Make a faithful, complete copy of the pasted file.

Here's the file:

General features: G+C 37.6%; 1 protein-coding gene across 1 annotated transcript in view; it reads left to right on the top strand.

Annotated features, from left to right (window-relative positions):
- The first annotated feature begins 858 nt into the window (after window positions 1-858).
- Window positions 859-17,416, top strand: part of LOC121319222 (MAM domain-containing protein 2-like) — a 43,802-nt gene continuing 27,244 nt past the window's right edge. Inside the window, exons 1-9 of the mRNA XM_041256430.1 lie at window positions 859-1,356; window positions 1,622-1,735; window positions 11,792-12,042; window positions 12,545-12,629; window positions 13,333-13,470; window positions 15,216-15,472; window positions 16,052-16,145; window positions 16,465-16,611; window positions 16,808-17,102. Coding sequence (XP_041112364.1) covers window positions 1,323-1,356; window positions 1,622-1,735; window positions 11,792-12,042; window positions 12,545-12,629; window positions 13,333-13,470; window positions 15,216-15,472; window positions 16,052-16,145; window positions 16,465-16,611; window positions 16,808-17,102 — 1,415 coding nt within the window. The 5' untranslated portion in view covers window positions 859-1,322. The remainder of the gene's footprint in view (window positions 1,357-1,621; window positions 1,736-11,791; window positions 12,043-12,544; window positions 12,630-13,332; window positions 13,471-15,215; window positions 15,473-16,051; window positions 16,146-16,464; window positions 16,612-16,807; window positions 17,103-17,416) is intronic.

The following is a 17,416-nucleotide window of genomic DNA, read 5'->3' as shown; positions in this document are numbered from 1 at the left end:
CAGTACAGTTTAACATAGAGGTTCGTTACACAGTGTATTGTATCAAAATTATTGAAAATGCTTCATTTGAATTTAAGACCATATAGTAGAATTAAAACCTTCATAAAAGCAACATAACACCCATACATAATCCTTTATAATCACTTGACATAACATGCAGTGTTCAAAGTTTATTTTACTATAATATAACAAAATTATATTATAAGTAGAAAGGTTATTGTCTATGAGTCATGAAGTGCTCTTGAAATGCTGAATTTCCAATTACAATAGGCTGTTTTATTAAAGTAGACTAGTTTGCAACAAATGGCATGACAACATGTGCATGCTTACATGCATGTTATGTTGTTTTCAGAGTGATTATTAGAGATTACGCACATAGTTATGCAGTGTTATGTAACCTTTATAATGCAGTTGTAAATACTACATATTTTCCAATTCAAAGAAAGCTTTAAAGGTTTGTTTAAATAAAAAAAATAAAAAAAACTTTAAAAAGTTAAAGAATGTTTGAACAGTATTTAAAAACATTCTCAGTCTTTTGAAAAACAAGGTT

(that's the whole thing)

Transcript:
General features: G+C 37.6%; 1 protein-coding gene across 1 annotated transcript in view; it reads left to right on the top strand.

Annotated features, from left to right (window-relative positions):
- The first annotated feature begins 858 nt into the window (after window positions 1-858).
- Window positions 859-17,416, top strand: part of LOC121319222 (MAM domain-containing protein 2-like) — a 43,802-nt gene continuing 27,244 nt past the window's right edge. Inside the window, exons 1-9 of the mRNA XM_041256430.1 lie at window positions 859-1,356; window positions 1,622-1,735; window positions 11,792-12,042; window positions 12,545-12,629; window positions 13,333-13,470; window positions 15,216-15,472; window positions 16,052-16,145; window positions 16,465-16,611; window positions 16,808-17,102. Coding sequence (XP_041112364.1) covers window positions 1,323-1,356; window positions 1,622-1,735; window positions 11,792-12,042; window positions 12,545-12,629; window positions 13,333-13,470; window positions 15,216-15,472; window positions 16,052-16,145; window positions 16,465-16,611; window positions 16,808-17,102 — 1,415 coding nt within the window. The 5' untranslated portion in view covers window positions 859-1,322. The remainder of the gene's footprint in view (window positions 1,357-1,621; window positions 1,736-11,791; window positions 12,043-12,544; window positions 12,630-13,332; window positions 13,471-15,215; window positions 15,473-16,051; window positions 16,146-16,464; window positions 16,612-16,807; window positions 17,103-17,416) is intronic.

The following is a 17,416-nucleotide window of genomic DNA, read 5'->3' as shown; positions in this document are numbered from 1 at the left end:
CAGTACAGTTTAACATAGAGGTTCGTTACACAGTGTATTGTATCAAAATTATTGAAAATGCTTCATTTGAATTTAAGACCATATAGTAGAATTAAAACCTTCATAAAAGCAACATAACACCCATACATAATCCTTTATAATCACTTGACATAACATGCAGTGTTCAAAGTTTATTTTACTATAATATAACAAAATTATATTATAAGTAGAAAGGTTATTGTCTATGAGTCATGAAGTGCTCTTGAAATGCTGAATTTCCAATTACAATAGGCTGTTTTATTAAAGTAGACTAGTTTGCAACAAATGGCATGACAACATGTGCATGCTTACATGCATGTTATGTTGTTTTCAGAGTGATTATTAGAGATTACGCACATAGTTATGCAGTGTTATGTAACCTTTATAATGCAGTTGTAAATACTACATATTTTCCAATTCAAAGAAAGCTTTAAAGGTTTGTTTAAATAAAAAAAATAAAAAAAACTTTAAAAAGTTAAAGAATGTTTGAACAGTATTTAAAAACATTCTCAGTCTTTTGAAAAACAAGGTT